The imminent mass exodus from the ICC by African member states: A turning point for justice in Africa?Posted: 26 May, 2016 Filed under: Thabang Mokgatle | Tags: ACJ, African Court of Justice, Day in Support of Victims of Torture, domestic courts, EAC, Extraordinary African Chambers, Habré trial, human rights treaties, ICC, International Criminal Court, Kenya, loss of lives, post-election ethnic violence, President Uhuru Kenyatta, Senegal, torture, universal jurisdiction 2 Comments
Author: Thabang Mokgatle
Candidate Attorney, Rushmere Noach Incorporated, Port Elizabeth, South Africa
This post originally appeared on LinkedIn.
After several months of reading headlines, scholarly articles and opinion pieces about the International Criminal Court (ICC) and its alleged anti-Africa agenda, news that Senegal had taken a decision to prosecute former Chadian leader Hissène Habré for, amongst others, crimes against humanity was welcomed.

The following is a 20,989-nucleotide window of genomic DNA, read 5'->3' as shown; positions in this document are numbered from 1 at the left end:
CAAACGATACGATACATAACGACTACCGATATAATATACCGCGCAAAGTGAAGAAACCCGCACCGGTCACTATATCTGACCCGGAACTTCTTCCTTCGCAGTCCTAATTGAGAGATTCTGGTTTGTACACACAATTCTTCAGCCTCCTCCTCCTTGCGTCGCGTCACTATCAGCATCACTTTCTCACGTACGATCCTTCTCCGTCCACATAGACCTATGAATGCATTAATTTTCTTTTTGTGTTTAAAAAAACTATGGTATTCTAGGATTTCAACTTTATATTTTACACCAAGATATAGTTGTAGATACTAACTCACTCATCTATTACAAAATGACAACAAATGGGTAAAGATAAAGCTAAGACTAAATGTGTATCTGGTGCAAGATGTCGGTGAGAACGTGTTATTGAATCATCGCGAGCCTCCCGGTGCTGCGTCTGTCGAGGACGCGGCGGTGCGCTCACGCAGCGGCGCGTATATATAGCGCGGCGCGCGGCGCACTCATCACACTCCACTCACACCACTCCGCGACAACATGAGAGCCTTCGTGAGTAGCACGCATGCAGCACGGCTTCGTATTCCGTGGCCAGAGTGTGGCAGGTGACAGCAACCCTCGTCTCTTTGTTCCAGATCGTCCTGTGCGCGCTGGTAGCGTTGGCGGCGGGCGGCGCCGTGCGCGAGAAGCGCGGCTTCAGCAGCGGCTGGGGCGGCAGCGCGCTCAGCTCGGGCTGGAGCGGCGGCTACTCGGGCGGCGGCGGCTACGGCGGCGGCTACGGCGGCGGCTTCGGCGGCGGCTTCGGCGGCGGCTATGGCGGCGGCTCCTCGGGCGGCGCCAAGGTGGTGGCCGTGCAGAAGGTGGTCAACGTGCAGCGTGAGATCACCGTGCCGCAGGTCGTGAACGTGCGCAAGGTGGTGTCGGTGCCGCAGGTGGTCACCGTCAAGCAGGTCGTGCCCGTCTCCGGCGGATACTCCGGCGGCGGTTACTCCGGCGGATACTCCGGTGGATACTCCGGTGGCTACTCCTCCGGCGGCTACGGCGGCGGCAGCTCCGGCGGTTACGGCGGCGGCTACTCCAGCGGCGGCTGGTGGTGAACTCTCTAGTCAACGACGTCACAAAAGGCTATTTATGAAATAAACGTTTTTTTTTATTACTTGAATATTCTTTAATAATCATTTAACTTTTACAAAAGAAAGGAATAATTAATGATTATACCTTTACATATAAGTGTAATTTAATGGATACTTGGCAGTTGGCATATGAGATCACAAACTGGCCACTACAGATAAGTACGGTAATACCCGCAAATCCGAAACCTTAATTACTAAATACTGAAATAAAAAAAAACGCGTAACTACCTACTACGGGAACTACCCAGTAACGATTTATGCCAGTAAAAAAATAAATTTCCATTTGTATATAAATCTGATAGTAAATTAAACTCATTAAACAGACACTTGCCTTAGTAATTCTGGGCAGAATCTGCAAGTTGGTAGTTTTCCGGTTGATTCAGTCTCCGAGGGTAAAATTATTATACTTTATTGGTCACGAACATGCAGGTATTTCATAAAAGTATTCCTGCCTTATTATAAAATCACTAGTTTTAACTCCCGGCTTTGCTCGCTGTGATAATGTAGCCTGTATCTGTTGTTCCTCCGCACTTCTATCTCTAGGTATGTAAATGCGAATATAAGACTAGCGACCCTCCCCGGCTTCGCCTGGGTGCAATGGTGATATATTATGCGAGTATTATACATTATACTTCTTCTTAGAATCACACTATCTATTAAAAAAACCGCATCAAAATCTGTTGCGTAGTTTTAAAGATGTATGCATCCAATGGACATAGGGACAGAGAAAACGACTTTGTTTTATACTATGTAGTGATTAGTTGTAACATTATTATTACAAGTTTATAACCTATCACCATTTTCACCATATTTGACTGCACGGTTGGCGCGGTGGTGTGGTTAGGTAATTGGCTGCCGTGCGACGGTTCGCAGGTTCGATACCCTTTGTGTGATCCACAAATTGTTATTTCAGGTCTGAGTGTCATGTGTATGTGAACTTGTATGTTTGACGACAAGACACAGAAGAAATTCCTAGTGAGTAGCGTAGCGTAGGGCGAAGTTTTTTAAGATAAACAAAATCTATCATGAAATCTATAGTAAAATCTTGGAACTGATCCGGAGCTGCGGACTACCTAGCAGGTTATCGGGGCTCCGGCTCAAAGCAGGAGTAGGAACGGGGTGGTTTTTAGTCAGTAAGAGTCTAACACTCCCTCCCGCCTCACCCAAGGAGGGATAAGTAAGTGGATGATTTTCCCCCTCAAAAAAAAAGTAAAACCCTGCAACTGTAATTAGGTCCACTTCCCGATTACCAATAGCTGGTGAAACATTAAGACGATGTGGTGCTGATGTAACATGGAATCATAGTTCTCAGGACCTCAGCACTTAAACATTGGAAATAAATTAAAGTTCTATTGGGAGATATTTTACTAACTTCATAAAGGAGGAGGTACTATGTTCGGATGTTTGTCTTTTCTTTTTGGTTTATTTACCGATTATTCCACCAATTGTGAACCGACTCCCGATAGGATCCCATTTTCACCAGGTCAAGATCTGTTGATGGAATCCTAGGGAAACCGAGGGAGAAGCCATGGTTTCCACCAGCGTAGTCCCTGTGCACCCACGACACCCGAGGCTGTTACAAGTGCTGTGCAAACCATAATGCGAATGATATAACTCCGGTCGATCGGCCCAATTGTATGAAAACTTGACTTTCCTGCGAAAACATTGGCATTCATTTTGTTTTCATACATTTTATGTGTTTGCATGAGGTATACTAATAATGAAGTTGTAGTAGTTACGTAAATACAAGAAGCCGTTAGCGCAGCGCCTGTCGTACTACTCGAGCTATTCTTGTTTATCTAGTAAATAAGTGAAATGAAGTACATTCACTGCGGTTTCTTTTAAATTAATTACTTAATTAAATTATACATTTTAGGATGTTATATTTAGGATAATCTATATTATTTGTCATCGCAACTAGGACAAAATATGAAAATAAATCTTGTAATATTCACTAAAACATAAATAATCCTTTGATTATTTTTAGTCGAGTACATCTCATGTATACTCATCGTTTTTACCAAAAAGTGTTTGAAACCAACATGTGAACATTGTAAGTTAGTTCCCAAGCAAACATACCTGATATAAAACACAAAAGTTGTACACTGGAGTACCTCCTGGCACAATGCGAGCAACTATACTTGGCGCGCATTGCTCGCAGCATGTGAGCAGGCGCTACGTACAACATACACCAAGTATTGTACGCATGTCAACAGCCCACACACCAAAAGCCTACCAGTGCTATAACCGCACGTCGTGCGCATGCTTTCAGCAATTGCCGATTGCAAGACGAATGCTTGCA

Implementing the international law principle of universal jurisdiction, the Extraordinary African Chambers (EAC) were opened in Senegal in 2013, giving the domestic courts of the country the authority to try the former leader for war crimes committed in Chad from 1982 to 1990. Universal Jurisdiction, and particularly the jurisdiction of the EAC allows for the African member State to prosecute persons responsible for international crimes, irrespective of whether they are a former or sitting Head of State. As Thulasizwe Simelane of ENCA News aptly puts it, the trial is “‘one small step for a country (Senegal) and one giant leap for the continent” .The move is indeed revolutionary for Africa. Revolutionary because one need only refer to media headlines to deduce that the gripe African leaders have with the ICC is underscored by its persistent ‘targeting’ of African leaders in office.